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Accused Colorado mass shooter Ahmad Al Aliwi Alissa had a violent temper that would explode “like a demon” — and once threatened to kill everyone at a wrestling match, his former classmates have said.
“He was kind of scary to be around,” Dayton Marvel told The Denver Post of his former wrestling teammate at Arvada West High School, where the Syrian-born accused mass murderer graduated in 2018.
“His senior year, during the wrestle-offs to see who makes varsity, he actually lost his match and quit the team and yelled out in the wrestling room that he was, like, going to kill everybody,” Marvel told the paper.
“Nobody believed him. We were just all kind of freaked out by it, but nobody did anything about it,” he said.
“He was a pretty cool kid until something made him mad, and then whatever made him mad, he went over the edge — way too far,” the former teammate said.
Another teammate, Angel Hernandez, told the paper that he once watched Alissa get into a fight with someone who was “just teasing him.”
Alissa, “just lost it. He started punching him,” Hernandez told the paper.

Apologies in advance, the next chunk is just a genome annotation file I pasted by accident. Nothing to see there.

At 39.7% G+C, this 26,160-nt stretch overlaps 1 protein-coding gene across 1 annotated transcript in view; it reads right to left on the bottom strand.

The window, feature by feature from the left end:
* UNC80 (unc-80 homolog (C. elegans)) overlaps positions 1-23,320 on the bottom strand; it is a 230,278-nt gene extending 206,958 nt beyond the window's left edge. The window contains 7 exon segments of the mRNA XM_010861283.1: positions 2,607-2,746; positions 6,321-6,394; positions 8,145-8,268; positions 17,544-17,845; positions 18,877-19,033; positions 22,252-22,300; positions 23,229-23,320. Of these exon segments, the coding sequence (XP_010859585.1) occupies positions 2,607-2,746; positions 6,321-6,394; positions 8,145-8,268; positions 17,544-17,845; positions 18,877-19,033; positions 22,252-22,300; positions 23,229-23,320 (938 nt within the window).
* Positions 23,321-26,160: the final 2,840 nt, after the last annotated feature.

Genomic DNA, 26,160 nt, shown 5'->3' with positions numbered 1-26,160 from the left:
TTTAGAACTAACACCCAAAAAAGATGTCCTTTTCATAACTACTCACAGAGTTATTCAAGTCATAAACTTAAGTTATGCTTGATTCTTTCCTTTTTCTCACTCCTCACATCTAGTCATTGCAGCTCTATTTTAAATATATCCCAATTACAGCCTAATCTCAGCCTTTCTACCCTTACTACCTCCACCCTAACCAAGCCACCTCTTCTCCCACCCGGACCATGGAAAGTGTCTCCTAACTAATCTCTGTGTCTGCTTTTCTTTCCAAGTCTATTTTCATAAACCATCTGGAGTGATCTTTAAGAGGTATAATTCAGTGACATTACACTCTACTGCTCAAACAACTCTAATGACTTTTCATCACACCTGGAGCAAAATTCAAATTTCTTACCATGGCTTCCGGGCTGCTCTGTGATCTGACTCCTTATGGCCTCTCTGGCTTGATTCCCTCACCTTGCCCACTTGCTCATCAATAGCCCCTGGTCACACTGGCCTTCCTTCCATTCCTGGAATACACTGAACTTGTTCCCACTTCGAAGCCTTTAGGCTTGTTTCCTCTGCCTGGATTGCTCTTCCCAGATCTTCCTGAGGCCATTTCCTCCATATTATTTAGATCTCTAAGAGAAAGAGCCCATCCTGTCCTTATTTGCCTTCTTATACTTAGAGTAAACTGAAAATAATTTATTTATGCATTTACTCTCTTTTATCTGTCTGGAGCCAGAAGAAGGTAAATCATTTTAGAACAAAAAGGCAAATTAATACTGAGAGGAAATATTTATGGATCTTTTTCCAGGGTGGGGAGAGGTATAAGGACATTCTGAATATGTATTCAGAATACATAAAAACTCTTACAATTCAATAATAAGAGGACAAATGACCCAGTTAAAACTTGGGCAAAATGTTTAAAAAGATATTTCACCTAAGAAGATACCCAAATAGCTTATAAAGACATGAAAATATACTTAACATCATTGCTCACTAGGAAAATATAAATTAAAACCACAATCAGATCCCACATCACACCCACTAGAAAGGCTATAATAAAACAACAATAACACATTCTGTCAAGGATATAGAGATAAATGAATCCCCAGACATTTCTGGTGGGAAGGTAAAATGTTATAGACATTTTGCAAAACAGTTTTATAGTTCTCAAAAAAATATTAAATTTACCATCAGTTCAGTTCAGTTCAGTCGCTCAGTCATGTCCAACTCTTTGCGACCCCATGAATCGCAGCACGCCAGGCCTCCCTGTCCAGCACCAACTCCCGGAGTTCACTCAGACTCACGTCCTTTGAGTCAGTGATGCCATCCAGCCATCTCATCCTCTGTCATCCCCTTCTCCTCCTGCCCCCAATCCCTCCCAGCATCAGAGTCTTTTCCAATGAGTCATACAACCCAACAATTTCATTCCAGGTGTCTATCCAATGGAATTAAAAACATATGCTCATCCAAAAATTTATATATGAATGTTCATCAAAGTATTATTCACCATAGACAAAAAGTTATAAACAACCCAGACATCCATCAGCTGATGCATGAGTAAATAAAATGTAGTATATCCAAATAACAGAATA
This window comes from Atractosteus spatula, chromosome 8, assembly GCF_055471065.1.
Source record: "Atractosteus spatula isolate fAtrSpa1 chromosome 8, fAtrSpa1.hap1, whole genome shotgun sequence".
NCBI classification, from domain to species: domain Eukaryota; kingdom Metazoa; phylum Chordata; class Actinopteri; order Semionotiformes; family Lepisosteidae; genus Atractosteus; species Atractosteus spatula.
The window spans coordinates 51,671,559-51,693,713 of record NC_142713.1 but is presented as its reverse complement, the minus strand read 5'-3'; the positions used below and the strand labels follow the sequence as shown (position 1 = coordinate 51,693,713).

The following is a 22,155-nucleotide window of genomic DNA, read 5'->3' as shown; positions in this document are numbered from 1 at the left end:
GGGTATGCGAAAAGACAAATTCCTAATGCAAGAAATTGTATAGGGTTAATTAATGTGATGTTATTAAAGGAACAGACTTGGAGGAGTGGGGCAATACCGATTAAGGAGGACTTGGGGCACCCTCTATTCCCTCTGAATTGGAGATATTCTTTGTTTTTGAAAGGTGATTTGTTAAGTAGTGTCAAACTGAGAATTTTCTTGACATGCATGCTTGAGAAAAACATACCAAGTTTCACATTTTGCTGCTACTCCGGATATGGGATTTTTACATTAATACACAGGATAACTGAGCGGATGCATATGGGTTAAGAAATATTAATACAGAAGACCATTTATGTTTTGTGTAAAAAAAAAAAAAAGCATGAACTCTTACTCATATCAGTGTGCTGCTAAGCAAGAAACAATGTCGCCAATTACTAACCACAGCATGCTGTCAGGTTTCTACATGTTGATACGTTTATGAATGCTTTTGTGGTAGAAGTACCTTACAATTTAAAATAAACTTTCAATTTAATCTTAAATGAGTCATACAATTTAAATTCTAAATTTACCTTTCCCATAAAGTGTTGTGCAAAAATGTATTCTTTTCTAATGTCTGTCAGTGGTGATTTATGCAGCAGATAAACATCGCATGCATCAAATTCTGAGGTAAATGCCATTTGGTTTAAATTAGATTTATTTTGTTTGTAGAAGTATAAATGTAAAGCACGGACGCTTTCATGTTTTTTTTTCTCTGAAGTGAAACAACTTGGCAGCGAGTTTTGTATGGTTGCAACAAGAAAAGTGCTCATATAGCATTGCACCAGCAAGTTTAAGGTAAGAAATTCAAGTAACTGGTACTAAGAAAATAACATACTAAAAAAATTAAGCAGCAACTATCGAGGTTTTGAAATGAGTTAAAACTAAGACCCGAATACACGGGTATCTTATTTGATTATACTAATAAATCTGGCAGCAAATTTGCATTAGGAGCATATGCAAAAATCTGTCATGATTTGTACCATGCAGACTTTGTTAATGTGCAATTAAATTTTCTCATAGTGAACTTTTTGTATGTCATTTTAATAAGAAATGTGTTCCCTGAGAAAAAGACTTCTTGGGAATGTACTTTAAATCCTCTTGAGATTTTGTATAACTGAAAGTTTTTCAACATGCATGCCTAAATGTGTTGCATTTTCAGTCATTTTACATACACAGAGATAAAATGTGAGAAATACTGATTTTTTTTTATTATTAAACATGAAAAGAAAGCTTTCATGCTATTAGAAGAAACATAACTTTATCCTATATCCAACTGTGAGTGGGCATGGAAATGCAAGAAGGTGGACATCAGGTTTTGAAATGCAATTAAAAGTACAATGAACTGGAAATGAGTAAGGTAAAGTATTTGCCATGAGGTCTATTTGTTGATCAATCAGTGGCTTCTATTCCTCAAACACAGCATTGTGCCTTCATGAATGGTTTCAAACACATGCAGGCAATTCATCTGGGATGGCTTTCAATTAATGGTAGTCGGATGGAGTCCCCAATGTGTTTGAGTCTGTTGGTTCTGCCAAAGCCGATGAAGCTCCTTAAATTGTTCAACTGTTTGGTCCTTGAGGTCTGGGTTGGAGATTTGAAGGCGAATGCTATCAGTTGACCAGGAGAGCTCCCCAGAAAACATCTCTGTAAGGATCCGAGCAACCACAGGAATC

Hernandez insisted the accused killer was mostly “a good guy” who was “always so joyful and so nice.”
“But you could tell there was a dark side in him. If he did get ticked off about something, within a split second, it was like if something takes over, like a demon. He’d just unleash all his anger,” he recalled.
Alissa frequently appeared to be paranoid, echoing his own fears and those expressed by his family, Hernandez said.
Marvel also said that Alissa “would talk about him being Muslim and how if anybody tried anything, he would file a hate crime and say they were making it up.”
Alissa was convicted of misdemeanor assault in 2018 and sentenced to probation and community service for attacking a classmate the previous year, blaming racist abuse for the attack, court documents show.
Alissa, 21, now faces 10 counts of first-degree murder for the rampage he allegedly unleashed Monday afternoon in a King Soopers grocery store in Boulder. The 10 victims included officer Eric Talley, a 51-year-old father of seven who was one of the first cops to respond.
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